Ministers search for €500,000 to quell furore over panic alarm cuts
THE Government is moving to quell the furore over the cut to the funding for personal panic alarms for the sick and elderly.
Ministers are trying to find up to €500,000 in savings elsewhere to put into the scheme after the budget was cut, the Irish Independent understands.
The allocation was reduced from €2.2m to €1.1m this year.
In the wake of the backlash, Environment Minister Phil Hogan and Public Spending Minister Brendan Howlin are working to find the cash in other areas.
The funding will mean cash will be available for the scheme later in the year.
The Carers Association said the cut had led to a surge in calls to its helpline.
The Coalition was warned it "will have blood on its hands" if it forges ahead with plans to take life-saving devices from the elderly.
Carolyn Akintola's mother, Elsie Kellaghan (75), who has kidney failure, is lucky enough to have a 'panic button' that allows her to get help in an emergency.
But her daughter fears that lives will be lost due to a drastic budget cut that takes effect from February 1. The cut means a grant given to 23,686 people in the past to pay for the devices will be cut from €250 to €230.
In addition, over-65s who live with someone else will no longer qualify for the panic button, which is hooked up to a call centre through their phone line.
The cuts will not affect those who have already received the grant, but will affect those who apply for one from next month.
Under the new rules, the mother and daughter – who are both wheelchair users – would not get it.
"There is absolutely no doubt in my mind that there will be a death, and more than one because of this," said Carolyn, who lives in Tallaght, Dublin.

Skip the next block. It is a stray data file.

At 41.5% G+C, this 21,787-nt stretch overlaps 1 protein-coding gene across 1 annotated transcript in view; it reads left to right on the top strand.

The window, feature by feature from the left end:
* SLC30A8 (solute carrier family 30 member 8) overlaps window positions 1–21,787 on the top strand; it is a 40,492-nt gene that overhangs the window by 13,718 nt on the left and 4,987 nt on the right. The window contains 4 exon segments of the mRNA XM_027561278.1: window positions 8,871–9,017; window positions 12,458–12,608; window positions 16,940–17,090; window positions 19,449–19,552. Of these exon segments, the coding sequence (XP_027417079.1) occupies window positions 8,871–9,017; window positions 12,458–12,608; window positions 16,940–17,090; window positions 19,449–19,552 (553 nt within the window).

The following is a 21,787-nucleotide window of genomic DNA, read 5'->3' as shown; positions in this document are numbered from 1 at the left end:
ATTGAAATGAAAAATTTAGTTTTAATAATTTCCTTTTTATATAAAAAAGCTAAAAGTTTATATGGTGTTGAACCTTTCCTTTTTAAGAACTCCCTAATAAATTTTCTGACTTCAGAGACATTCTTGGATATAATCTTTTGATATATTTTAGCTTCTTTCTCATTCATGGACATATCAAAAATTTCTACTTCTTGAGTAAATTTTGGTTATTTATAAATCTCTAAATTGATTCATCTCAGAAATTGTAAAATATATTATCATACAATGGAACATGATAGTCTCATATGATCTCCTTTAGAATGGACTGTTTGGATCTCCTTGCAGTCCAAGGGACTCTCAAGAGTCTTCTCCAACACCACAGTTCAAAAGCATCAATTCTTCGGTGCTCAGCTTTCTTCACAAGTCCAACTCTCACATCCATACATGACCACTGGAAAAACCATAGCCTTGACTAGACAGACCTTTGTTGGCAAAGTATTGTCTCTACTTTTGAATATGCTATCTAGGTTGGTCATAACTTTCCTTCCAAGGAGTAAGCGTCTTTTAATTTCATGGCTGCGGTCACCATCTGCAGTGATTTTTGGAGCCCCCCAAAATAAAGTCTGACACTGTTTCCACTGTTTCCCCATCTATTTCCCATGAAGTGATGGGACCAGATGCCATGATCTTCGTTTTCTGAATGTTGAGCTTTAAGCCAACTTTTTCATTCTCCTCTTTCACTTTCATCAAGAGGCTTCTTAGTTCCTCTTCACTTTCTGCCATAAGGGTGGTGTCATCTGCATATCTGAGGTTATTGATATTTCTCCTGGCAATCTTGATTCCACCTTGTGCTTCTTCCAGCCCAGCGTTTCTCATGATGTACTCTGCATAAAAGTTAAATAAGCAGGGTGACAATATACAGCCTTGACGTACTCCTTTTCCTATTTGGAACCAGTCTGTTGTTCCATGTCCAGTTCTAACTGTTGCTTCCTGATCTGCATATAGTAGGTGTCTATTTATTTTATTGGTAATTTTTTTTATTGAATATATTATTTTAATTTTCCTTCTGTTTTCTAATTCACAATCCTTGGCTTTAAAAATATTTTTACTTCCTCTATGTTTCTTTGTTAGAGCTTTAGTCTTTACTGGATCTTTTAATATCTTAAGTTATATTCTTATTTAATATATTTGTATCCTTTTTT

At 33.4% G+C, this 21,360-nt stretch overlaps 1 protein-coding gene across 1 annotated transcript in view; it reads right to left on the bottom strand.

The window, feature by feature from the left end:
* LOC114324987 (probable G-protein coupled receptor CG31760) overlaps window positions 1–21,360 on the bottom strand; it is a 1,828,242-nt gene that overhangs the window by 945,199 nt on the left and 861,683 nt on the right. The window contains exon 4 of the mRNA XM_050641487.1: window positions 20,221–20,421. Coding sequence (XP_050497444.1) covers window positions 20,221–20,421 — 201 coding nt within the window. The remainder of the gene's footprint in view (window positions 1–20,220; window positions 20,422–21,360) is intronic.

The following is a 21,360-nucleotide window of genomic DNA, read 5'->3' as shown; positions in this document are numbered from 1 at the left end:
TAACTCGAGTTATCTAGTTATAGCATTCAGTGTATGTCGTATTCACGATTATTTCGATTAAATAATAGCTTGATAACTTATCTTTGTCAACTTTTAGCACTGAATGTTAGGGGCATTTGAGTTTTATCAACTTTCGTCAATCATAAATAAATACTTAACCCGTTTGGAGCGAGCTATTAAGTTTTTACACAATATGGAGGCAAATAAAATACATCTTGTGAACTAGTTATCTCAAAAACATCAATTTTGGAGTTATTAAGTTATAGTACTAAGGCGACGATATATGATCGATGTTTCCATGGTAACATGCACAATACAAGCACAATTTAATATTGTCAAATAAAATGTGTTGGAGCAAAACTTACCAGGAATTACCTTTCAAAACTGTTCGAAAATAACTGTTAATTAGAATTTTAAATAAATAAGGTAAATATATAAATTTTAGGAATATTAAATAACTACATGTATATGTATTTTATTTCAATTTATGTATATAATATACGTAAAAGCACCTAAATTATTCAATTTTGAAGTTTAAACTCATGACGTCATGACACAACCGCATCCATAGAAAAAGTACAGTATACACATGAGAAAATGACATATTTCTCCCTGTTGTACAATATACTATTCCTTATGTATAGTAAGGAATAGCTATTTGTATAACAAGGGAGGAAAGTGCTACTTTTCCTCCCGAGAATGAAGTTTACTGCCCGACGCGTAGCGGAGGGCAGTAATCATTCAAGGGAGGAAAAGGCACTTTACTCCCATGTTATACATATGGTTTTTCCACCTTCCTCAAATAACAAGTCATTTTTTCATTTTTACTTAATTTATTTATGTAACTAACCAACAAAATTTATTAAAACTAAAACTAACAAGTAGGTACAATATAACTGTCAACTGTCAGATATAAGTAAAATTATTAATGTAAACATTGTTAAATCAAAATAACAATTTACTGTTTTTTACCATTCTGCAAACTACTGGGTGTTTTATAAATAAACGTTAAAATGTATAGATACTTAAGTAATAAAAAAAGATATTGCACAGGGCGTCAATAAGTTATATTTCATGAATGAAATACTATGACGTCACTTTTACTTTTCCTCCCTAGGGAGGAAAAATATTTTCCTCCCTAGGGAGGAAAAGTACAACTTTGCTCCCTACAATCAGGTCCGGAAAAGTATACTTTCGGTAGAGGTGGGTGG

"It's a small, petty, mean-minded thing to do. I'm bitterly disappointed that anyone with a heartbeat would do this to an older person."
She said the device was a "God-send" as she and her mother have disabilities.
"Even if I was fully able-bodied, I don't have family support and there are occasions when I have to leave my mother for a couple of hours to get a prescription or go to the doctor or dentist.
"The alarm pendant, which she wears around her neck, is absolutely essential to her."
She said she had come home on one occasion to find her mother collapsed on the floor, and she was able to get immediate help because of the alarm.
When activated, it rang an emergency response unit and the operator, who had the family's address and medical records, called an ambulance while she put her mother in the recovery position.
She said she believed the elderly were being targeted for cuts, including cuts in their telephone allowance, because they were an easy target.
"What annoys me is that this cut is being brought in while a huge budget is being spent on tablets and new communications equipment for TDs."